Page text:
Injury prevention is another focal point of our training regimen. The shoulder, knee, and ankle are the areas most prone to injury in volleyball. Our goal is to reduce the overall number of injuries and the recovery time needed when injuries do occur.
The shoulder can receive considerable stress from overuse or improper mechanics. Freshmen are most at risk due to the increased amount of practice and competition they see at the collegiate level. We incorporate several shoulder complexes (see Table One ANCHOR LINK) in the warmup or workout with tubing or plates (2.5 or 5 pounds) to isolate the small musculature of the shoulder girdle and rotator cuff. Exercises such as medicine ball push-ups and box walk-ups are implemented for shoulder stabilization.
The devastating ACL injury is prevalent in women’s volleyball, so we teach proper jumping and landing techniques, which are critical for female athletes to develop balance and reduce the stress placed on knee ligaments. We make sure the athlete lands on the balls of her feet with her knees in alignment with the middle toe and not coming in together, and then sits immediately back on her heels. We incorporate several activities that improve proprioception in the knee and surrounding stabilizing musculature, such as landing on uneven surfaces and squatting on balance boards. We use resistance training to strengthen the quadriceps and hamstrings for symmetry.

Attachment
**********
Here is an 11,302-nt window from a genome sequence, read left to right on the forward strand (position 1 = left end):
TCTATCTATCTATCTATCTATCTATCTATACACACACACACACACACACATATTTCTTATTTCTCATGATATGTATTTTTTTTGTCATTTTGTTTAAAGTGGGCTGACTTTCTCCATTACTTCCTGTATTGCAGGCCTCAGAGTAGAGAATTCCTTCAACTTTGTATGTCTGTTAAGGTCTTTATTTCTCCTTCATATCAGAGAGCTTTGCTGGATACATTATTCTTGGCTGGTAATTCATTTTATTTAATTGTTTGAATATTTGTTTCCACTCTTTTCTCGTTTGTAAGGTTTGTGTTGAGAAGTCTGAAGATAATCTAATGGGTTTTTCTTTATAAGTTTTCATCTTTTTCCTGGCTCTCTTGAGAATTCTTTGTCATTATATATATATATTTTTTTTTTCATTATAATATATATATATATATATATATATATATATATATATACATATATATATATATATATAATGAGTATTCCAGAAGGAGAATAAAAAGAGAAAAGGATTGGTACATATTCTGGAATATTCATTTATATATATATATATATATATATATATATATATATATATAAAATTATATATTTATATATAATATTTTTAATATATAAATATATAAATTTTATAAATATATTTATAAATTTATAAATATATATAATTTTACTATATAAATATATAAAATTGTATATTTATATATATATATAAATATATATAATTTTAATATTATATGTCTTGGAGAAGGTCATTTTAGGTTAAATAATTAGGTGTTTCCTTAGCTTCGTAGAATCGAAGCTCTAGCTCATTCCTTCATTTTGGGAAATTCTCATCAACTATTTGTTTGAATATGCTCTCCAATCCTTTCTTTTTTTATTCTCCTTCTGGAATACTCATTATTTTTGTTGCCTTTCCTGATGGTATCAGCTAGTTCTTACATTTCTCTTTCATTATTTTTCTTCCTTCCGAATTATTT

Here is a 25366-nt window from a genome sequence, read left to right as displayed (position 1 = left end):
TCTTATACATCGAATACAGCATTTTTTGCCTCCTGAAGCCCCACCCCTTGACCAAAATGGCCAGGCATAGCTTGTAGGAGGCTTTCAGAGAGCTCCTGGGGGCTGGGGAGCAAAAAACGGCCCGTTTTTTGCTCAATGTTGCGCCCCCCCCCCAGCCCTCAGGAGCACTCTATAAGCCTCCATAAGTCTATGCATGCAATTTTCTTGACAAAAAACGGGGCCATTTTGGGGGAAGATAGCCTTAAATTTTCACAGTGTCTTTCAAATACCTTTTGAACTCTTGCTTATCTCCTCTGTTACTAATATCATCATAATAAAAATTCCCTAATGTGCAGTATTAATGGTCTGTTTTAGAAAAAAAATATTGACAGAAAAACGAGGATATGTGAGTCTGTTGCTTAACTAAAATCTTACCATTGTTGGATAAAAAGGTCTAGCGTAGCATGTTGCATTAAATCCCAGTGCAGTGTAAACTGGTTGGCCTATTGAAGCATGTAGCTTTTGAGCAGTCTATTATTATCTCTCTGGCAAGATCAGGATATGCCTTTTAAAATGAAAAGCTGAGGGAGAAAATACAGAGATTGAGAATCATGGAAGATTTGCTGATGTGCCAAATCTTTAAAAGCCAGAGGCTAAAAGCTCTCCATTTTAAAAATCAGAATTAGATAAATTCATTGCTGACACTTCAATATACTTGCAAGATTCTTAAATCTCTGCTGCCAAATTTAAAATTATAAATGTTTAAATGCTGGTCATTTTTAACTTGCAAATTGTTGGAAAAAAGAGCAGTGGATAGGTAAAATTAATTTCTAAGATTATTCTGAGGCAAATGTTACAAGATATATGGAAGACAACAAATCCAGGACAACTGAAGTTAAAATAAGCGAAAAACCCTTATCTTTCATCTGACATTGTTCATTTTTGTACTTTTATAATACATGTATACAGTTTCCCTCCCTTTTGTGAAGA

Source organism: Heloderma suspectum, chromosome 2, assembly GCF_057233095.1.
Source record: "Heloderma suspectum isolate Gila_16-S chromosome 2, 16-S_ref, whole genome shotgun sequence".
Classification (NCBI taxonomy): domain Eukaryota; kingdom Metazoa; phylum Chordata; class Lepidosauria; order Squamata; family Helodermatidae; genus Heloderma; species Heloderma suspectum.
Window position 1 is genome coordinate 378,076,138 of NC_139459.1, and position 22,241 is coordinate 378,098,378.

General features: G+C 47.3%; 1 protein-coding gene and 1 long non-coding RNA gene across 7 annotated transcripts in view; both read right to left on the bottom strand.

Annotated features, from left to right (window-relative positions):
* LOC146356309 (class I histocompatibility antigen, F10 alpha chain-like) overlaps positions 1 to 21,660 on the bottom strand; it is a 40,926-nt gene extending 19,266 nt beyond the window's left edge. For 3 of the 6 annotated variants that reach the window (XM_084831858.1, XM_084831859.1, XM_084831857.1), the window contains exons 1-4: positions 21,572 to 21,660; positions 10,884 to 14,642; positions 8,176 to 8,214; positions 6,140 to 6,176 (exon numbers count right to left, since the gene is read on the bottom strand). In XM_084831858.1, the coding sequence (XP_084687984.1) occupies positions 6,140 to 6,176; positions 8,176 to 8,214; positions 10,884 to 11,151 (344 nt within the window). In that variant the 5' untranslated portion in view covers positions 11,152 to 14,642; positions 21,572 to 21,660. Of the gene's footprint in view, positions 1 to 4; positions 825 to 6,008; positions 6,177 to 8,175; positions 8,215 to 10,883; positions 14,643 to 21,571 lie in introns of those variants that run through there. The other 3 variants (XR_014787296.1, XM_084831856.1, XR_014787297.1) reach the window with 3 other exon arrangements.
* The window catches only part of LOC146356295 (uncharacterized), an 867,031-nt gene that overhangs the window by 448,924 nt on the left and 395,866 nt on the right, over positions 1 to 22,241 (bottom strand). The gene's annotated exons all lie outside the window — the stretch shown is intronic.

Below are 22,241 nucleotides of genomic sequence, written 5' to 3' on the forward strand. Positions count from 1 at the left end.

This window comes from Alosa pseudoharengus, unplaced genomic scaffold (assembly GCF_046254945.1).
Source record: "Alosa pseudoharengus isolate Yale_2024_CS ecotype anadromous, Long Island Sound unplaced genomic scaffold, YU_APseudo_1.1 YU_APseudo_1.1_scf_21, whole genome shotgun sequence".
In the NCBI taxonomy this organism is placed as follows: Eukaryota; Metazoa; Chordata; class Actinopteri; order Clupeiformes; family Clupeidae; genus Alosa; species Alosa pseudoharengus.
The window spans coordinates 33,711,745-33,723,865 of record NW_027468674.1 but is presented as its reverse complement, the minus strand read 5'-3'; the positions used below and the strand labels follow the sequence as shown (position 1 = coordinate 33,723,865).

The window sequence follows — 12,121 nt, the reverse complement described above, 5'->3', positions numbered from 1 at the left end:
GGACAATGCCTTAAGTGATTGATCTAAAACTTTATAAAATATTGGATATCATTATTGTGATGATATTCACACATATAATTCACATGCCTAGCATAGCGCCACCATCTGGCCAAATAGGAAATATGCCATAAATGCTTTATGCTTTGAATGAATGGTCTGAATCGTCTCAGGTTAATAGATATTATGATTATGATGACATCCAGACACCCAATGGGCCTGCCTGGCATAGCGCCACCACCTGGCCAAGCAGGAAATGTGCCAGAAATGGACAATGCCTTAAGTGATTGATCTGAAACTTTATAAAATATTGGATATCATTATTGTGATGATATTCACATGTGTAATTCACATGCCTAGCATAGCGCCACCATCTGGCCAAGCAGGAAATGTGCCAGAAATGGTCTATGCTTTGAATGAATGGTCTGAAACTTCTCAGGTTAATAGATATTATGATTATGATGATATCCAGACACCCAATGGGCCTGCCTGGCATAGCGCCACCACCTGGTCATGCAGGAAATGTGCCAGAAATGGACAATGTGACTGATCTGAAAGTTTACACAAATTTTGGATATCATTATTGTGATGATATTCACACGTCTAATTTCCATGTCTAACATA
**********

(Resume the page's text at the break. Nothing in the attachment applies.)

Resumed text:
Ankle injuries are also common, and we try to limit their severity by adding strength and stability to the joint. Many of the exercises we use for knee stability will activate the ankle and lower-leg proprioceptors and stabilizers. We also develop flexibility through strength by using bands with exercises, such as the four-way ankle.
Volleyball is a very anaerobic power sport (the average volley lasts between five and 10 seconds), so we focus our conditioning protocols on shorter shuttles, sprints, and runs that are 60 seconds or less. We use 300-yard shuttles, widths, 400’s, 200’s, sprints, and game-situation conditioning to prepare for the season. The off-season contains the longer duration runs with a longer rest-to-work ratio. As we get closer to the start of camp, the runs are shortened with less rest. Our goal is to play at a higher level of intensity in the fifth game than we do in the first game of the match.